A note yesterday from Les Brinsfield set me to writing about some of the potential that might be found in DNA research for Thoroughbreds, and it also set me to doing a spot of research on Domino, the exceptional racehorse and sire from the late 19th century in America who is a special object of interest for Brinsfield (and others as well).
A foal of 1891, Domino was nicknamed the “Black Whirlwind” and was such a fast horse that from 19 starts at a mile or less, he won 18, was second in the other.
In an obituary for the horse that appeared in the Thoroughbred Record of 31 July 1897, the horse’s trainer is reported to say that “an injury to a hoof early in the three-year-old form was the cause of his failure at long distances, and that the severe pain in this foot from the continued exertion was the only reason he would not go any distance that horses are asked to go.”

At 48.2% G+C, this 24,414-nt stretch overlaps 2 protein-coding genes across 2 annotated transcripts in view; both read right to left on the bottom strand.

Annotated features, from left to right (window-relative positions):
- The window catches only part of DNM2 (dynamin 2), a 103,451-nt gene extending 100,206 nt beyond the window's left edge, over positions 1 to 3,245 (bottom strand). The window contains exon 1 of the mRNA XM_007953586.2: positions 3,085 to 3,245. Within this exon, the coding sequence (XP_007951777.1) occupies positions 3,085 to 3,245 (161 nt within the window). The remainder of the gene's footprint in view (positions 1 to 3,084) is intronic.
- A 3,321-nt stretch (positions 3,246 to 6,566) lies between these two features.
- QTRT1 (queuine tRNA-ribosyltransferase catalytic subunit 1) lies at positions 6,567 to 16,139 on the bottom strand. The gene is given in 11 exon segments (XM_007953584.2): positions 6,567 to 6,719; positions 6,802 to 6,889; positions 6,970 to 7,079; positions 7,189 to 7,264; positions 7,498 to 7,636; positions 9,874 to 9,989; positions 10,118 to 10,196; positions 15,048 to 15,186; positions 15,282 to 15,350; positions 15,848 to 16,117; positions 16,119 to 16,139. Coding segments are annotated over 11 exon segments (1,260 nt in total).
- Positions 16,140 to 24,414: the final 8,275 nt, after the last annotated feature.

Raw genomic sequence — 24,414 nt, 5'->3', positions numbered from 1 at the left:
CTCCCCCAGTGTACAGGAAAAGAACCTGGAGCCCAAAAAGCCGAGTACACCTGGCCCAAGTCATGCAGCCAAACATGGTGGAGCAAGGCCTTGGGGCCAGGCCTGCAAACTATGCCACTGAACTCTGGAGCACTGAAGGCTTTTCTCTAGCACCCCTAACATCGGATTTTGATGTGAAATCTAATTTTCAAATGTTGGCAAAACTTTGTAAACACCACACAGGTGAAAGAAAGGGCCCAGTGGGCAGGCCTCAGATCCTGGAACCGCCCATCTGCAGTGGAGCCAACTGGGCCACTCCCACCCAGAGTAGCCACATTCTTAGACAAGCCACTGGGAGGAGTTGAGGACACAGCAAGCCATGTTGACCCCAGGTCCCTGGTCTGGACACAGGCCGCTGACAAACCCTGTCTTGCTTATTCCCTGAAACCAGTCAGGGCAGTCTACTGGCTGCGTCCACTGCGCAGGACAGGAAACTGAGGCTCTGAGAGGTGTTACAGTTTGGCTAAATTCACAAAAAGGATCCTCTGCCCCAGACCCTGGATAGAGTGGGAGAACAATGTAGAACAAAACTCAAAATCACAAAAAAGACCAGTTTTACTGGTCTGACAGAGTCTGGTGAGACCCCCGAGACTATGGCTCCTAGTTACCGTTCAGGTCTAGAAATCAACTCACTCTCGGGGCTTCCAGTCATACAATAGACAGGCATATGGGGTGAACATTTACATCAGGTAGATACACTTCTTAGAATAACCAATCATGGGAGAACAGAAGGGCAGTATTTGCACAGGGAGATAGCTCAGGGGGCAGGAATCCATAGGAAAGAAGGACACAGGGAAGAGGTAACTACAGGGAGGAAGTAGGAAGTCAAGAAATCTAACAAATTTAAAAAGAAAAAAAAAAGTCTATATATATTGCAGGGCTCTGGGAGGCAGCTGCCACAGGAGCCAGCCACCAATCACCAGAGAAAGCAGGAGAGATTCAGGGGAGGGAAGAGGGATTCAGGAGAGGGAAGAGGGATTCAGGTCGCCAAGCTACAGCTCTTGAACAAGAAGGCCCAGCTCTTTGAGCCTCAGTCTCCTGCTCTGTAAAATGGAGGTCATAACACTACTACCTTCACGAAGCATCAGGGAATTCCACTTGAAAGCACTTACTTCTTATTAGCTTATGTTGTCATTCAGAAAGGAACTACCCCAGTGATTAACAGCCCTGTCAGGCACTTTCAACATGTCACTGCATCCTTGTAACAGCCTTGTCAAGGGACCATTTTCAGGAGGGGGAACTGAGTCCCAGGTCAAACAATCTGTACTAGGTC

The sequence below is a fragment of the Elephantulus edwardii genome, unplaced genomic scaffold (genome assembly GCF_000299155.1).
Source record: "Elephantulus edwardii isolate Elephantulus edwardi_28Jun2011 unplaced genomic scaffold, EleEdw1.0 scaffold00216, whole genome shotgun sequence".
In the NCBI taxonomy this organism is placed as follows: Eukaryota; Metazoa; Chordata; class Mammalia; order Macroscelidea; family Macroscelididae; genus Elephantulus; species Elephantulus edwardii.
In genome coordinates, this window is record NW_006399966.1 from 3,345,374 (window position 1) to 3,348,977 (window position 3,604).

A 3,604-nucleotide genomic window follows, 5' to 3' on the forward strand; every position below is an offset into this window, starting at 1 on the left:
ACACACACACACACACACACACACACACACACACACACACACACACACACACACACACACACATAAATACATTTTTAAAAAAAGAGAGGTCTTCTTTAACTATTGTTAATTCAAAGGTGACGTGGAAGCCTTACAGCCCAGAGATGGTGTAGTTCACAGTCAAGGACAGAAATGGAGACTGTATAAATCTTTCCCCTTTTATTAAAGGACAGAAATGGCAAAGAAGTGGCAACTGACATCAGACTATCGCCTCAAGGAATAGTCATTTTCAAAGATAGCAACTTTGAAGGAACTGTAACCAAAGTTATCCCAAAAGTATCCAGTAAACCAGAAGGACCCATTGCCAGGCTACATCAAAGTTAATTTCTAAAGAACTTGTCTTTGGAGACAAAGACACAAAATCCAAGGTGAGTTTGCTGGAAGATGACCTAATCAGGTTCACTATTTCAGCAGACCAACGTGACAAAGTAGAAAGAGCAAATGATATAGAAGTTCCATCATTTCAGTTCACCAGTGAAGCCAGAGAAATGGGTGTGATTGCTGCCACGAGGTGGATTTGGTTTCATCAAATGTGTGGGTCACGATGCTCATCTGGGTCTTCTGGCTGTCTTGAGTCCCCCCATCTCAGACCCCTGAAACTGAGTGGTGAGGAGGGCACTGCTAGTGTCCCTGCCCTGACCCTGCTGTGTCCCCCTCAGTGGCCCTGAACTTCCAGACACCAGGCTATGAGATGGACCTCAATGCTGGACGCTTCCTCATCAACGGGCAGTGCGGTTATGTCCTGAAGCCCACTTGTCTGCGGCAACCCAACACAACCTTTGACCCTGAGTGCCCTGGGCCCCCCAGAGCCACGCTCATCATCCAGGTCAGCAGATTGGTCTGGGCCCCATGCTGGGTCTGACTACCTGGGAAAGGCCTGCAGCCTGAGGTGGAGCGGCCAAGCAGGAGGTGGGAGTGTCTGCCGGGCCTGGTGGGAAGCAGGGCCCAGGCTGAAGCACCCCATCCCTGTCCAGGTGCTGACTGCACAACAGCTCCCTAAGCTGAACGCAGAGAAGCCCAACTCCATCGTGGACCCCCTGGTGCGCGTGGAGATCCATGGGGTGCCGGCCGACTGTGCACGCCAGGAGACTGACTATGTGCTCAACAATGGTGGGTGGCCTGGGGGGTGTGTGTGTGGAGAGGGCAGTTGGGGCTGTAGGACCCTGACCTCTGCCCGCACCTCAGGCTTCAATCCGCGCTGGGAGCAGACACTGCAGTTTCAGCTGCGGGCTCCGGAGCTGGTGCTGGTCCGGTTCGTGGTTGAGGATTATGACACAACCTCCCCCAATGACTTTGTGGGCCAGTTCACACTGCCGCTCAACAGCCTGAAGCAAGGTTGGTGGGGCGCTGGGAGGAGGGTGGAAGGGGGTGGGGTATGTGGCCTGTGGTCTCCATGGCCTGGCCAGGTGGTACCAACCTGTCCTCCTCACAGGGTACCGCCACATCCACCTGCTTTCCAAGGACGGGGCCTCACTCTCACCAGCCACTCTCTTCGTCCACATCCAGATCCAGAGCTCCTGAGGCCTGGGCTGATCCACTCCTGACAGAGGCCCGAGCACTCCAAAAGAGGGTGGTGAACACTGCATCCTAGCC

That may well have been the case, as Domino sired a winner of the English Oaks, Cap and Bells, and a Belmont Stakes winner, Commando, as well as a third in the English Derby, Disguise.
Domino entered stud in the spring of 1896 at Castleton, where he covered “about a dozen mares”! How the times have changed!
In his second season at stud, Domino covered about 20 mares, with his owner, J.R. Keene, “declining the numerous solicitations of owners of outside mares.”
Thus, when Domino was discovered stricken in his paddock at Castleton and died the next day of a condition the vet named as meningitis, he left behind 20 foals from two small crops. Seven won stakes, several of his daughters became important producers, and two of his sons — Commando and Disguise — were important sires. The Domino male line is still alive today, principally through the sons of Broad Brush such as Include.